Demand for oil will be stronger than expected, forecasts IEA

Estimates of output raised for second month as China and US swallow more crude

Global demand for oil will not fall as far as expected this year, although fears of a double-dip recession still dampen optimism, the International Energy Agency (IEA) said yesterday.

Stronger than anticipated demand in China and the US in recent weeks has left the estimate of how far oil consumption will fall in 2009 at 1.9 million barrels per day (bpd) – some 400,000 bpd lower than last month's forecast, which was itself revised down by 200,000 bpd from the July total.

The world's thirst for oil is now expected to be 84.4 million bpd in 2009 – some 2.2 per cent lower than last year – but it is likely to rise again by 1.3 million bpd to 85.7 million bpd next year, analysts say.

"There is growing evidence that the global economy may be finally stabilising, with industrial destocking coming to an end, coupled with the effects of large scale government intervention," the watchdog added yesterday.

But despite the upwards revisions on the strength of improving economic data, the IEA counselled against placing too much reliance on a smooth recovery. "The spectre of a double dip, W-shaped recession, which would undermine oil demand growth next year, cannot be entirely discounted," it said.

Even in the newly optimistic climate, demand from OECD developed economies is still expected to fall by 4.7 per cent this year, and only grow by a margin of 0.1 per cent in 2010. And although non-OECD oil consumption is now expected to grow by 400,000 bpd this year – a 220,000 bpd upwards revision – lack of clear data about Chinese inventory levels makes for an uncertain prognosis. The massive government stimulus has boosted demand but attempts to account for stock-building may overstate the case, the IEA said.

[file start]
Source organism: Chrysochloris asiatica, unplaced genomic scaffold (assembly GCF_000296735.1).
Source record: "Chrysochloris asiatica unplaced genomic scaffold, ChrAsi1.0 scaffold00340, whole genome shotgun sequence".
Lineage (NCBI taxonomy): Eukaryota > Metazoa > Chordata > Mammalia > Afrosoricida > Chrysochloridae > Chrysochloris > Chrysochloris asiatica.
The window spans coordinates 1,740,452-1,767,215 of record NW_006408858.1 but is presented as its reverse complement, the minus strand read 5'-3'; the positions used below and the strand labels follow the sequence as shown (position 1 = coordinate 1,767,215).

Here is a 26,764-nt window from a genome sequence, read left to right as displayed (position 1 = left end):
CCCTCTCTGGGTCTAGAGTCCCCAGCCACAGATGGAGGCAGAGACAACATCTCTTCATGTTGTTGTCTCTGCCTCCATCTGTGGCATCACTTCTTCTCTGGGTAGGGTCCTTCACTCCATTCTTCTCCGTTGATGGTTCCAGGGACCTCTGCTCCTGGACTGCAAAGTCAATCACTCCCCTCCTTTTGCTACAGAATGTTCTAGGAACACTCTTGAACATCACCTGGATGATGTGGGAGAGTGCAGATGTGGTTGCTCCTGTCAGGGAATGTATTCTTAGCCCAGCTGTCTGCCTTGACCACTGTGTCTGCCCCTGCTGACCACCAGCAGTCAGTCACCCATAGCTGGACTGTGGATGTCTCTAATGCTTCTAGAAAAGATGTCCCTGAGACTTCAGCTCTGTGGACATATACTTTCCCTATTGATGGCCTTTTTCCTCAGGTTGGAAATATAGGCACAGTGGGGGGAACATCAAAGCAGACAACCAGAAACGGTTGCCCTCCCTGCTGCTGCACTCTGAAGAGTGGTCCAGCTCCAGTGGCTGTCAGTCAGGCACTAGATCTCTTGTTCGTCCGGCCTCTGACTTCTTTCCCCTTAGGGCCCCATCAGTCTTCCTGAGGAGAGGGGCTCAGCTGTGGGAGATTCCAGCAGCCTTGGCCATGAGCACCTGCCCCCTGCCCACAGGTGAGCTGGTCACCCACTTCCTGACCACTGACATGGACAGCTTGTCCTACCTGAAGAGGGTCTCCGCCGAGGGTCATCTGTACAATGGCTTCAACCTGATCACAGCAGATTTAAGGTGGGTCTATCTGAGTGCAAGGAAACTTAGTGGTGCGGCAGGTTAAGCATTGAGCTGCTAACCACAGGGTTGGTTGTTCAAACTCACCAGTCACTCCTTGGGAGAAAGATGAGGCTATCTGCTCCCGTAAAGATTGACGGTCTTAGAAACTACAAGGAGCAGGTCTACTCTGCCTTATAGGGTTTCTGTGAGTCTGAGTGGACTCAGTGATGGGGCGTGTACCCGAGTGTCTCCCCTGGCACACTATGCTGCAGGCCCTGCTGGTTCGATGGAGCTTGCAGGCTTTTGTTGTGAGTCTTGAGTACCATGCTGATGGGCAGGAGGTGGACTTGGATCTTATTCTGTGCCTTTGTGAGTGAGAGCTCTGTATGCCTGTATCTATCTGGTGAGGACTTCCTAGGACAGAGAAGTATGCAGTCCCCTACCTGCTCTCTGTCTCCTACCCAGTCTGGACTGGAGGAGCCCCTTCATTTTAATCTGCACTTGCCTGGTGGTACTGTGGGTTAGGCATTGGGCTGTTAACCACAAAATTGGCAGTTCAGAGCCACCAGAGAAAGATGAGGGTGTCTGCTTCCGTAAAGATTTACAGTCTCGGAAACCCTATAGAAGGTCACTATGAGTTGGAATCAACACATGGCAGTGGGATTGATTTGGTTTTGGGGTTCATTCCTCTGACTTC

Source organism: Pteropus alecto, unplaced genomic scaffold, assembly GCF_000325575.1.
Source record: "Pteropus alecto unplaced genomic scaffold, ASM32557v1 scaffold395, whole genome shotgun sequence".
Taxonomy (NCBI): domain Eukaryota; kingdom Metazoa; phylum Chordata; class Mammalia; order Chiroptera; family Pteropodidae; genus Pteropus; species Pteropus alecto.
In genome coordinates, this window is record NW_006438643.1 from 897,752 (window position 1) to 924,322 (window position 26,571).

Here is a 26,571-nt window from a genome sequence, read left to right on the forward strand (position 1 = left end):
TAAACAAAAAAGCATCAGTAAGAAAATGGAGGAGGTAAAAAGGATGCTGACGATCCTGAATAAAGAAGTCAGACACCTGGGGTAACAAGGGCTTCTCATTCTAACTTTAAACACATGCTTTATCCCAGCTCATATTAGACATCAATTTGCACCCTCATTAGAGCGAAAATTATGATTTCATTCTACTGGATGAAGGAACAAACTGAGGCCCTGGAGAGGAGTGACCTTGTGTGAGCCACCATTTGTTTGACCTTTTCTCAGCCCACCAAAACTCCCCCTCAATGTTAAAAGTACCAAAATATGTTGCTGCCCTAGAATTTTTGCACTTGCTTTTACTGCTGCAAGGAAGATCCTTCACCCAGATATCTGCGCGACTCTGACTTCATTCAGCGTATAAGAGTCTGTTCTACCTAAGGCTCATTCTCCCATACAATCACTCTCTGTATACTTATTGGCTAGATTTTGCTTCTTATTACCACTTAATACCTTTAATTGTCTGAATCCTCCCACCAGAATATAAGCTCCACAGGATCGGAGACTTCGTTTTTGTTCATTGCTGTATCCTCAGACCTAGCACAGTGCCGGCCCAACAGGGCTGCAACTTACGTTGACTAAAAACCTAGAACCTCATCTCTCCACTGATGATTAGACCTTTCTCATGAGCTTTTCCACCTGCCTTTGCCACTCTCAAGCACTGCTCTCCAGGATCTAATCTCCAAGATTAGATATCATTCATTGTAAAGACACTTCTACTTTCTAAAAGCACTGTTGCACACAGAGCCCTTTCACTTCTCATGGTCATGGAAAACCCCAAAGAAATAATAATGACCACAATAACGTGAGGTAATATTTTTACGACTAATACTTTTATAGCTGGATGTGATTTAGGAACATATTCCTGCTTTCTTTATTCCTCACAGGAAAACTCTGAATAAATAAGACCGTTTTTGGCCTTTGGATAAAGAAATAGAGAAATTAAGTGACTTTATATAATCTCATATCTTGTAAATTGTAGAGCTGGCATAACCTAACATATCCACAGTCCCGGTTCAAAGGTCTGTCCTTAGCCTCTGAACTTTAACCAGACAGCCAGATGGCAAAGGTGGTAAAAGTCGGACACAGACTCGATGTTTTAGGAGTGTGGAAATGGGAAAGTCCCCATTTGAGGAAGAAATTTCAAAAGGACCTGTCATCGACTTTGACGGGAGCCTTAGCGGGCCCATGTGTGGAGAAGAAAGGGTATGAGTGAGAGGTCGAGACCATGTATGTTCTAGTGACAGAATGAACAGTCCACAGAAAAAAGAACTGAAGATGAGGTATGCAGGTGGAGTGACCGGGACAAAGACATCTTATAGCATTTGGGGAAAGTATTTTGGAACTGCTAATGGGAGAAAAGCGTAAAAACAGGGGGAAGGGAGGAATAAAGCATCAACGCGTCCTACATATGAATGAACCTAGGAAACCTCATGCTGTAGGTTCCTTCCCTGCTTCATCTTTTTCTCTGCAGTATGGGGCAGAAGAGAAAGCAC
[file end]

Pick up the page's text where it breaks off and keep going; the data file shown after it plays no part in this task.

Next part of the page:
The more bullish economic data coming out of the US may also prove illusory. Although petrol demand bounced briefly in July – possibly the result of more stay-at-home driving holidays – consumption of diesel has continued to decline at double-digit rates. "There is considerable uncertainty regarding the prospects of a sustained US economic recovery," the IEA added.

There are also supply-side explanations for the falling inventory levels, according to Malcolm Fraser, of the energy consultancy McKinnon and Clarke. "This summer's hurricane season has been relatively light and has not really hit supplies from the Gulf of Mexico," Mr Fraser said. "As a result, the volume of imports has been relatively low."

The new predictions from the IEA came just a day after the cartel of oil producing countries agreed to hold production at current levels. Opec has cut its production target by 4.2 million bpd since last autumn in an effort to put a floor under the oil prices as it plummeted from July 2008's $147 per barrel high to little more than $30 in December. In recent weeks the price has hovered around the $70 mark.

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